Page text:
Psychological torture: a CIA history

Advances in the History of Psychology has alerted me to a gripping video lecture on the development of CIA psychological torture techniques from the Cold War to War on Terror.

It was an invited lecture at the University of California by historian Prof Alfred McCoy who has long specialised in the history of the US secret services.

He argues that the results of CIA research into psychological torture can be clearly seen in both the treatment of prisoners in Guantanamo bay and images of the Abu Ghraib scandal.

By contrast when I looked at those photos, I did not see snapshots of simple brutality or a breakdown in military discipline. For example, that most iconic photo of a hooded Iraqi with fake electrical wires hanging from his extended arms shows not the sadism of a few ‘creeps’, but instead, the two key trademarks of the CIA’s psychological torture: the hood was for sensory disorientation and the arms extended for self-inflicted pain.

McCoy discusses how these techniques were researched and developed by some of the most distinguished cognitive scientists of the time and were reflected in now uncovered CIA documents, including the 1961 ‘Manipulation of Human Behavior’ research summary, the 1963 KUBARK interrogation manual, and the 1983 ‘Human Resource Exploitation Training Manual‘.

He notes that these techniques have been developed and legitimised by a legal framework that was deliberately designed not to outlaw existing techniques, despite the fact there is no strong basis for their effectiveness and evidence suggests that psychological torture has a similar long-term impact to physical torture.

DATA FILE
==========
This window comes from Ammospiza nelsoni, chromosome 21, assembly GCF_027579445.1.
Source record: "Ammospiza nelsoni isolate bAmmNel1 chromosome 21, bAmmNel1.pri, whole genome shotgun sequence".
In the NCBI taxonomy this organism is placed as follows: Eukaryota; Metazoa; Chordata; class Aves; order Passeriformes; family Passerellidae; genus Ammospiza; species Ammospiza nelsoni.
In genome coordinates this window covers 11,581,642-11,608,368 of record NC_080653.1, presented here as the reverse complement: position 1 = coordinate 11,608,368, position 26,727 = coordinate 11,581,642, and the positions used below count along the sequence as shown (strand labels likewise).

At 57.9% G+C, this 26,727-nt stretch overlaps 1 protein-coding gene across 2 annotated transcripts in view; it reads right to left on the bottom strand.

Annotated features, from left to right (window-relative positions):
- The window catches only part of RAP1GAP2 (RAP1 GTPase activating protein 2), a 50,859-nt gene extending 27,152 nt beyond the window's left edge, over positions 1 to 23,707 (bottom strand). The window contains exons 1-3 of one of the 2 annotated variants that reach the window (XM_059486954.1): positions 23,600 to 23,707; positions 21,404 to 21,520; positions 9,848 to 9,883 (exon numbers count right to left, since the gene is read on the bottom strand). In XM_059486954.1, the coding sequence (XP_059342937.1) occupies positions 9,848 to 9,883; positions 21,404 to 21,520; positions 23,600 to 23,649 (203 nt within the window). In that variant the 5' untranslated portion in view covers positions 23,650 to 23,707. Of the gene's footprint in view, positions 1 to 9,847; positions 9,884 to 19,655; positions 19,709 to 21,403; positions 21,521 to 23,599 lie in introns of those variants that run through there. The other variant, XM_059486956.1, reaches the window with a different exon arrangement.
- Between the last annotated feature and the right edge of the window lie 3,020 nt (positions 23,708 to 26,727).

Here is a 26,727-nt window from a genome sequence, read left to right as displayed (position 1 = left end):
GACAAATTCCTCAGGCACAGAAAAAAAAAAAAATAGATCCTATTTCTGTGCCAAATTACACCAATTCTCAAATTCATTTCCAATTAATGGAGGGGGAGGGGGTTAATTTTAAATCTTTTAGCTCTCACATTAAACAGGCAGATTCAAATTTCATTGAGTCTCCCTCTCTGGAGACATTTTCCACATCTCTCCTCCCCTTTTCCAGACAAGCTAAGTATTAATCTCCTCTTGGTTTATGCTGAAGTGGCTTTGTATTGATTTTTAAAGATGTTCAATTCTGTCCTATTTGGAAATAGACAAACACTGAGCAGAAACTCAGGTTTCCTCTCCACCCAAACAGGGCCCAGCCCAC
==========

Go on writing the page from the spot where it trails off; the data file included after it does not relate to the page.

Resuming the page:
Interestingly, he suggests that Guantanamo is both being used as a centre for gathering intelligence, as well as a sort of ‘lab’ for testing and developing new methods.

McCoy is the author of the recent book ‘A Question of Torture: CIA Interrogation from the Cold War to the War on Terror’ on which this talk is based, in which he also argues that the work on Donald Hebb and Stanley Milgram were partly funded by the CIA to help understand how to break through people’s psychological defences.

The lecture has a long introduction by one of the University’s dignitaries, so you can skip to 11:30 when it really starts in earnest.

Advances in the History of psychology has also been keeping track of recent discussion about the book and recent findings about the role of the CIA in funding American psychology research in the 50s and 60s.

Link to YouTube video of McCoy lecture.

One Comment

  1. Anonymous
    Posted October 6, 2010 at 6:32 pm | Permalink

    My mother’s husband has been doing this to me continuously for over two years now, mostly by getting people to not let me sleep by pounding me out of my sleep several times per night and me having to suffer the effects of this on my daily functioning (inability to concentrate, think clearly, handle my personal affairs properly, etc.), and then when I speak up about it, they all deny that anything is taking place, and I am imagining this or there is just random noise about and no one is deliberately (and violently) disturbing my sleep regularly.


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